Approximately 1%–10% of patients with HIV infection have been reported to have salivary gland enlargement. Parotid swelling in patients with HIV is often associated with salivary gland disease, including benign lymphoepithelial cysts (BLECs). The presence of BLEC can serve as an indicator of HIV infection, and the diagnosis of HIV-associated BLEC is usually based on clinical course, HIV confirmatory blood testing, such as western blot or viral detection, and imaging studies, but not on biopsies or immunostaining. To exclude other diseases such as tuberculosis and malignant lymphoma and to further improve the diagnostic accuracy of BLEC, the detection of the HIV-1 p24 antigen by immunohistochemistry is a useful diagnostic method. We report a case of a 65-year-old Japanese man with swelling of the parotid glands and HIV-associated BLEC confirmed via HIV-1 p24 immunohistochemical staining.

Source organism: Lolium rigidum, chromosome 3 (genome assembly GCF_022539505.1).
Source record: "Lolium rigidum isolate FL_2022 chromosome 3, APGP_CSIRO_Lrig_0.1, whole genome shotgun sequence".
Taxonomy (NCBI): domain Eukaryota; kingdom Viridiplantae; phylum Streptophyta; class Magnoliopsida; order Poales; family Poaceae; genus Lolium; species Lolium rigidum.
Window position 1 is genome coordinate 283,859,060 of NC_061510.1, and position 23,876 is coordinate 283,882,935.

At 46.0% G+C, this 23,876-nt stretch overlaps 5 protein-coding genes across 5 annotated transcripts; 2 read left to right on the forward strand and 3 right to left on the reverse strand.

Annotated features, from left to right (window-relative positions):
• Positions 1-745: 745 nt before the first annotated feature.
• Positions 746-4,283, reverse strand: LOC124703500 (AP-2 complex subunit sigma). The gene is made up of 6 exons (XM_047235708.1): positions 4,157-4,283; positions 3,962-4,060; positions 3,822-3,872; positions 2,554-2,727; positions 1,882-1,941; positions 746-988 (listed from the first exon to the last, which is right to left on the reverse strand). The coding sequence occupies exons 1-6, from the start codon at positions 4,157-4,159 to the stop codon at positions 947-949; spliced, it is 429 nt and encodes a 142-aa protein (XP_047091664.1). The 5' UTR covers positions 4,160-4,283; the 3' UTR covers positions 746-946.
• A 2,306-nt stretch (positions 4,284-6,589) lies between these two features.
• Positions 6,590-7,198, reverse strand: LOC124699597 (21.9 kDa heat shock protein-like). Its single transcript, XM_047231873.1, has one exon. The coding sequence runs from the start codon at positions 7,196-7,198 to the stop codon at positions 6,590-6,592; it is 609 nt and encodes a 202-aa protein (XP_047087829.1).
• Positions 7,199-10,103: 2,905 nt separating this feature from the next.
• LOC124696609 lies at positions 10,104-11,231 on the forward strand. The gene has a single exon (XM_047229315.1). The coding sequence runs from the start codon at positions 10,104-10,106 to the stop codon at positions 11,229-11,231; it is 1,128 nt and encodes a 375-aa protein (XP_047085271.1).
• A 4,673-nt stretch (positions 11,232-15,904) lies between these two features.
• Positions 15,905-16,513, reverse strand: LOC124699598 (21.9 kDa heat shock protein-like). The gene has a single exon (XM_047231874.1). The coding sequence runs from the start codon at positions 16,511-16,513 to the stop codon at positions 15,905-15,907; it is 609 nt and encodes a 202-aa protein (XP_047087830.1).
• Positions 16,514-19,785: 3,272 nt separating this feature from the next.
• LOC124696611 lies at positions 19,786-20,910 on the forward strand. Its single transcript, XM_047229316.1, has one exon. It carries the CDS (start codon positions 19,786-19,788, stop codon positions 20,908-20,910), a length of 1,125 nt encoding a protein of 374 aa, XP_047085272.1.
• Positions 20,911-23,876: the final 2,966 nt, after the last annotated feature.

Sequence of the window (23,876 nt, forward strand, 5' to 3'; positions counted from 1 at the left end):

- infectious diseases
- Hiv / Aids
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According to European and North American studies, approximately 1%–10% of patients with HIV have salivary gland enlargement.1 Parotid swelling in patients with HIV is often associated with salivary gland disease, such as inflammatory disorders, infections, neoplasms and benign lymphoepithelial cysts (BLECs). BLEC is characterised by bilateral parotid gland swelling and cervical lymphadenopathy, and the presence of BLECs can serve as an initial clinical manifestation of HIV.
The first case of BLEC was reported by Hildebrandt in 1895, and until 1981, the period known as the pre-HIV era, only 21 cases had been described.2 While the incidence of BLEC has increased with the emergence of HIV, the prevalence of BLEC has decreased with the development of antiretroviral therapy (ART). The diagnosis of HIV-associated BLEC is predominantly made through blood and imaging tests in patients with asymptomatic parotid gland swelling, and to the best of our knowledge only a few reports have shown direct diagnosis of HIV-associated BLEC through immunohistochemical detection of the HIV-1 p24 antigen. In this report, we present a case of a 65-year-old man positive for HIV infection, who was diagnosed with HIV-associated BLEC through pathological examination and immunohistochemical detection of the HIV-1 p24 antigen.